The pardon power is broad but that doesn't mean a self-pardon is legal

No doubt any federal indictment would be met with an effort to dismiss the charges on the grounds that Trump was pardoned. Trump’s attorneys would no doubt raise this claim at the earliest opportunity. I suspect this claim would be met with skepticism, however, as it would contradict the longstanding and well-established view of the Justice Department. While OLC opinions are not binding on federal courts, they are taken seriously, and particularly so where (as here) they run counter the executive branch’s interests. OLC opinions typically embrace robust conceptions of executive power. Thus an OLC opinion counseling restraint is more notable, and is likely to get extra consideration as a result. [As an aside, it is still possible that OLC could reverse its position between now and January 20. Were that to occur, I suspect any resulting memo would be recognized as a last ditch effort to shore up the President’s position, and not a neutral, dispassionate analysis worthy of judicial respect, but that could depend on what any such memo says.]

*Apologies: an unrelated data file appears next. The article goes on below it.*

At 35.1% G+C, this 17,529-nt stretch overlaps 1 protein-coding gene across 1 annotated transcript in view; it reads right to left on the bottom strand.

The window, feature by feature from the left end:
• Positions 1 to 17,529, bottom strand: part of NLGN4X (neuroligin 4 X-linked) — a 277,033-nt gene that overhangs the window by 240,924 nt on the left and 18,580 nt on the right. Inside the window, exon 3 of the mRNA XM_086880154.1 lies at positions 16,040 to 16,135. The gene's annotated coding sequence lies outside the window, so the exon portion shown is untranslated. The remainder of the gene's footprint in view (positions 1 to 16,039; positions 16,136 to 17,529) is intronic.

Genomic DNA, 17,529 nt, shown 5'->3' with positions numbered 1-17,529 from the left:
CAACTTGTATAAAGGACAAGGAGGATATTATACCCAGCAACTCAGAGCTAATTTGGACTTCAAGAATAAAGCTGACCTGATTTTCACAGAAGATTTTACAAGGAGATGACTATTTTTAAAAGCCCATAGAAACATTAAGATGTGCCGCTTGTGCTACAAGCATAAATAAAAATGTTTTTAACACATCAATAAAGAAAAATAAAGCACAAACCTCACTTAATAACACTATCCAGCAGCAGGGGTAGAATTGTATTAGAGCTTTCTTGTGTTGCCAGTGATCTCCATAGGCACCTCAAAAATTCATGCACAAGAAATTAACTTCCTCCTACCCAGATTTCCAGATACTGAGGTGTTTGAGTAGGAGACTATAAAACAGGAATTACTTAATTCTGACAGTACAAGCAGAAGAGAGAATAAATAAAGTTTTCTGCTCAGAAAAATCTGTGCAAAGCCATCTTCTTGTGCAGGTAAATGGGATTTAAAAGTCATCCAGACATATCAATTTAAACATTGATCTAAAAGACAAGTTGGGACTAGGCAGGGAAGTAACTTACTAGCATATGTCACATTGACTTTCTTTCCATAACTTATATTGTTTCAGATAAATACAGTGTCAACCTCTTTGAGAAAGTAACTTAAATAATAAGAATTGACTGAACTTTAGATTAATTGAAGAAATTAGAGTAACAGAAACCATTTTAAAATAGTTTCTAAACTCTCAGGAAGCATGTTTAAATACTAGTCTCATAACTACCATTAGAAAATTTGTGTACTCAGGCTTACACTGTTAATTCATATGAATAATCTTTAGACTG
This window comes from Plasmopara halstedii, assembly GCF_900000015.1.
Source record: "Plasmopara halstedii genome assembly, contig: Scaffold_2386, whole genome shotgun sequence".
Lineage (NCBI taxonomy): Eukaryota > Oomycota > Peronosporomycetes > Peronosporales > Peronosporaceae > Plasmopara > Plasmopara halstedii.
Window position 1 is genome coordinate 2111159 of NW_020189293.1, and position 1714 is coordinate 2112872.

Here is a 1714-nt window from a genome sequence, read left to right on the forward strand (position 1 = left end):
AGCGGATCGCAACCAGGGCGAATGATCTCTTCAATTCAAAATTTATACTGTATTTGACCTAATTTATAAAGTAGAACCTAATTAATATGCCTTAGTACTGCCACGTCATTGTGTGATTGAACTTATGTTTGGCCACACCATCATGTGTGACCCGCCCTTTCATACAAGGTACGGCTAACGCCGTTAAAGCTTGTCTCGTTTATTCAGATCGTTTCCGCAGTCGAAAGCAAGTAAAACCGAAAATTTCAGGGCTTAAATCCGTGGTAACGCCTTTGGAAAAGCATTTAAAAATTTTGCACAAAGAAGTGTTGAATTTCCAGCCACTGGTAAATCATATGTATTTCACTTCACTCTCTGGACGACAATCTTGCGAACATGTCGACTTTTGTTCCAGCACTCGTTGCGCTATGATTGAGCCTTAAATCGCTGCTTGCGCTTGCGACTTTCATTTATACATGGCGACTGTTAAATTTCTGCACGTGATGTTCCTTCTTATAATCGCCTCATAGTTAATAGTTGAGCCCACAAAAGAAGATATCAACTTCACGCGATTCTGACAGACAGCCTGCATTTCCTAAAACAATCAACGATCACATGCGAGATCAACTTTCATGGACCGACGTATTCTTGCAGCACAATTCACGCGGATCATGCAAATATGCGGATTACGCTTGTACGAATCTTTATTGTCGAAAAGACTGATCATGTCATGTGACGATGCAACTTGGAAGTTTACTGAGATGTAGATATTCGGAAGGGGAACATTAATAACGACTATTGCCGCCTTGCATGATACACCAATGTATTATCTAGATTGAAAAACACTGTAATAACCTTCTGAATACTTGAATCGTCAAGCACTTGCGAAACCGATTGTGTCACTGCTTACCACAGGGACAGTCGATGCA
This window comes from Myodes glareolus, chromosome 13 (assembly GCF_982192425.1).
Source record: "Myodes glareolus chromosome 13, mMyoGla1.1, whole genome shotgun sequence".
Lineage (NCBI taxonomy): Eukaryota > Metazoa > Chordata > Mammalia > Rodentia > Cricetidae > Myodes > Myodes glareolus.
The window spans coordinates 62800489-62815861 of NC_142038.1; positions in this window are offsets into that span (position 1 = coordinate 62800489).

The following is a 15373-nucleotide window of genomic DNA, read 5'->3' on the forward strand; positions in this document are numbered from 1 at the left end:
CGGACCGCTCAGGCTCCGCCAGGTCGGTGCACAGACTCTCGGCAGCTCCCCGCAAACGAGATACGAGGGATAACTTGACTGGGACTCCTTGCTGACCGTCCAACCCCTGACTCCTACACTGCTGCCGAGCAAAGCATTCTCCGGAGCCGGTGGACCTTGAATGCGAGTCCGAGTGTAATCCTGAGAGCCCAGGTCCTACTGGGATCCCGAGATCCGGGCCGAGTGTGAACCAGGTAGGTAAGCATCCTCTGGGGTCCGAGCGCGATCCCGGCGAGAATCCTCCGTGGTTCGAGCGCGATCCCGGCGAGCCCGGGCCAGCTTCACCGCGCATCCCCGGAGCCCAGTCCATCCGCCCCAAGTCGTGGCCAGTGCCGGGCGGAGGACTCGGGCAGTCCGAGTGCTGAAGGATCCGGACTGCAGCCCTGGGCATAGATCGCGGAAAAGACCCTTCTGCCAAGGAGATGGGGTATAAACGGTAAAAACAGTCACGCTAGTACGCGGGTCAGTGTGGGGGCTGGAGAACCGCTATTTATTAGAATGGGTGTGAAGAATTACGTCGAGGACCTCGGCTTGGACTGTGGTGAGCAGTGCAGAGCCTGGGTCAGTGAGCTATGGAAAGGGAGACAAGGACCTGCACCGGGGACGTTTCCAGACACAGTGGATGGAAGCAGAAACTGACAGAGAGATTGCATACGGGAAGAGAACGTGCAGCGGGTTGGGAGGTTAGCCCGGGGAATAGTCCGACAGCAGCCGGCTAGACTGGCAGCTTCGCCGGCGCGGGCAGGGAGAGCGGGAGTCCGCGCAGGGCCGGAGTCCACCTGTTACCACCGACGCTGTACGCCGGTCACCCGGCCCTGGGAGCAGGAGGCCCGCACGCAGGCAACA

This is a long way of saying that if Trump tries to pardon himself, he could have a hard time making the pardon stick. It is certainly possible the Justice Department may have no interest in pursuing the former President, whether because it concludes there are no offenses worth pursuing, a sense of political comity, or a prudential judgment that state courts should get the first shot. But should there be such a prosecution, I doubt a self-pardon will offer ex-President Trump much protection in federal court.